For the first time since the series launched earlier this year, I hadn't been looking forward to the new issue of Invincible Iron Man. The reason for this is that the book has (inevitably) been called on to incorporate current Marvel Universe happenings into its current status quo, after seven issues that have been fairly self-contained and disconnected from the rest of the Marvel Universe, thus allowing writer Matt Fraction to do his own thing without being too weighted down by the demands of larger MU continuity.
This is the first issue of the title to acknowledge Secret Invasion and its aftermath, making explicit reference to the Skrull invasion and to the fact that Stark has been deposed as head of S.H.I.E.L.D. (which is now being dismantled). It's also an issue that has heavy ties to the "Dark Reign" event running through many of Marvel's titles at the moment, meaning that the newly-promoted Norman Osborn plays a fairly prominent role. Finally, the issue also draws on controversial elements of Tony's character that were established in Civil War, making Stark's position as the figurehead of the pro-registration movement a major plot point for this new story arc.
Thankfully, readers can trust Fraction to take those elements and channel them into something that's far more enjoyable than any of the stories that came up with the ideas in the first place.
The first chapter of the "World's Most Wanted" storyline is entitled "Shipbreaking". Whilst that can be viewed as a literal title (the opening pages of the issue show the dismantling/rebuilding of the S.H.I.E.L.D. helicarrier), it carries a lot of meaning on a metaphorical level, too. The events of Secret Invasion have reduced Tony Stark to a shadow of his former self, removing his authority as director of S.H.I.E.L.D., destroying the reputation of his company, and compromising his Extremis-based abilities. Whilst some of those developments felt contrived in the context of Secret Invasion itself, they actually make for a pretty compelling starting point for an against-the-odds superhero story in Iron Man's own solo title, and one that allows Fraction to break down the core concepts of the book and reconstruct them into a new status quo and a new direction for his protagonist.
In addition to setting the stage for Stark's struggle against adversity, the issue features some decent character moments for the book's supporting cast members, too, showing how their lives have changed as a result of the upheaval of the Skrull invasion. There's a sweet moment between Tony and Pepper as he applies some final upgrades to her new enhancements, emphasising the mutual respect, friendship and affection between the two characters. There's a great scene between Tony and "Commander Osborn" that perfectly encapsulates the latter's unpleasantness. And it's testament to Fraction's skill as a writer that he even manages to turn Maria Hill into a sympathetic character, with a strong opening sequence that works to make the character more relatable and three-dimensional than she has seemed in the past.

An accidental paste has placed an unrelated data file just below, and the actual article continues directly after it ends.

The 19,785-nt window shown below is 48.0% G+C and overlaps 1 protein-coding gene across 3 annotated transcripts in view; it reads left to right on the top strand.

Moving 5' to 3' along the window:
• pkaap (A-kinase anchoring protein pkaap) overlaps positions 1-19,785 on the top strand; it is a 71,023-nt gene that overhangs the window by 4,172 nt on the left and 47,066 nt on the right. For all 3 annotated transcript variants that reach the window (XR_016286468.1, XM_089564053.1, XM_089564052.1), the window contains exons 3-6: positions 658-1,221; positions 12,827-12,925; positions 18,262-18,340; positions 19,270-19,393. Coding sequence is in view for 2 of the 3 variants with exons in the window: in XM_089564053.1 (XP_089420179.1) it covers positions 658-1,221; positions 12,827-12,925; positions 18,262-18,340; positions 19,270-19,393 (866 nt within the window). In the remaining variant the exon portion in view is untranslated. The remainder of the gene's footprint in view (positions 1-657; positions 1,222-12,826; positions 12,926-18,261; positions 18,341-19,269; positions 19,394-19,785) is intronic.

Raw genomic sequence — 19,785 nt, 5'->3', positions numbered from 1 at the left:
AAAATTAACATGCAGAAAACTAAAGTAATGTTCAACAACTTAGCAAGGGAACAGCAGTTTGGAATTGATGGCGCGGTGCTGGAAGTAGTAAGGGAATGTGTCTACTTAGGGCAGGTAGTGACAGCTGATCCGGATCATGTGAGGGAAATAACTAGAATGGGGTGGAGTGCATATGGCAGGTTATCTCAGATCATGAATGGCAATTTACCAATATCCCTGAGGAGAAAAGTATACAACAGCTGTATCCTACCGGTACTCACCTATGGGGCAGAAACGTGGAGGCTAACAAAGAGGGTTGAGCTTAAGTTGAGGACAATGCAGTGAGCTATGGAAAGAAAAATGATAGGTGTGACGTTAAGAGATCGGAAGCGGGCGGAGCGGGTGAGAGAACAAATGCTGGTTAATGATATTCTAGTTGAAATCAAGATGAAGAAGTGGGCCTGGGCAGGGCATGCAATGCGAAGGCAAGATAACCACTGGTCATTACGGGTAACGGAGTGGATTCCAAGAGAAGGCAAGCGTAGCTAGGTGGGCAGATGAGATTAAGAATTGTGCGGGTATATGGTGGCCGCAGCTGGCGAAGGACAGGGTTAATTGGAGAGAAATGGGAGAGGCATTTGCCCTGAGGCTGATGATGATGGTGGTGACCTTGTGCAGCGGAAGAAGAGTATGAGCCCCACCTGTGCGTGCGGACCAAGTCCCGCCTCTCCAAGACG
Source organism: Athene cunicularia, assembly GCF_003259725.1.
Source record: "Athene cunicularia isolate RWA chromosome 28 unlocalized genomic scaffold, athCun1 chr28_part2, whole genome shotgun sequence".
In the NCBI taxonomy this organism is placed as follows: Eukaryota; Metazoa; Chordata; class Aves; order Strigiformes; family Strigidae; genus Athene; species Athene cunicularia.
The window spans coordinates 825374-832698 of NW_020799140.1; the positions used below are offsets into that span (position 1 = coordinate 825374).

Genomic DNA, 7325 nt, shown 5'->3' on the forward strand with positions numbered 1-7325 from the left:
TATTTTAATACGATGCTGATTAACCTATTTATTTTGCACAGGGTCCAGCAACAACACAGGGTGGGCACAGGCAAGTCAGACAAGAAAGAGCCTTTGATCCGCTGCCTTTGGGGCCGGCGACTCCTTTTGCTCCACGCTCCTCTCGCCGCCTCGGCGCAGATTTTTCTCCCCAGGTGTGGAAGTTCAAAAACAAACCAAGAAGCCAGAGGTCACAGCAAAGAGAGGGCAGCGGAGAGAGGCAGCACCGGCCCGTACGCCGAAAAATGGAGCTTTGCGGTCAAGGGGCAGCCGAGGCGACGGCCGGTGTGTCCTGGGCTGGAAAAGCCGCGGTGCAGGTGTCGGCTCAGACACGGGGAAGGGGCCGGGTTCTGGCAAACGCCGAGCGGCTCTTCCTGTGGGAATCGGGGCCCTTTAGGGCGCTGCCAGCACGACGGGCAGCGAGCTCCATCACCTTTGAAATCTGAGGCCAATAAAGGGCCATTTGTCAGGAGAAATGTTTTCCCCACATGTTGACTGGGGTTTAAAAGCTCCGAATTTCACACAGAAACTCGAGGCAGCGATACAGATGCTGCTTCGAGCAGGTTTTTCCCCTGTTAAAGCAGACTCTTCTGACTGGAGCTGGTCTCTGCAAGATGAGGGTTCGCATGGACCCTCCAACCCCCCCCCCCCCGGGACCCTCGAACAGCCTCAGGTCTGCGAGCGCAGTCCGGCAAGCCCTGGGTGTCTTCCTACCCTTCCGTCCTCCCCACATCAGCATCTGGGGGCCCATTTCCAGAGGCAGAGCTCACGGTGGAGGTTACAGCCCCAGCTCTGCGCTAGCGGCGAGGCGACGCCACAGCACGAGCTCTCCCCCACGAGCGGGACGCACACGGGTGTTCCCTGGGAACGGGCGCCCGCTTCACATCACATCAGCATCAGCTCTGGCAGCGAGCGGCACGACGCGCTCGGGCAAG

There are a couple of flaws in the issue that prove a little distracting: the changing identities of the speakers in the issue's narrative boxes isn't always emphasised as strongly as it might be, meaning that it's not always clear who is narrating a given scene. There's also an odd bit of colouring for Norman Osborn's hair in one sequence that makes him look as though he's aged about 20 years–although it doesn't detract from an otherwise strong effort from the reliable art team of Salvador Larroca and Frank D'Armata, who turn in their usual great job here.
Although it's difficult to discuss the ending of the issue without spoiling things somewhat, the final pages work to set up a fantastic conflict between Stark and the main villain of the arc. Fraction pulls an inspired yet simple idea out of his hat in the closing moments of the book, and I can't wait to see where things go from here. Any readers who were worried that Secret Invasion was going to mess things up for this book can rest assured: this is still a highly enjoyable read.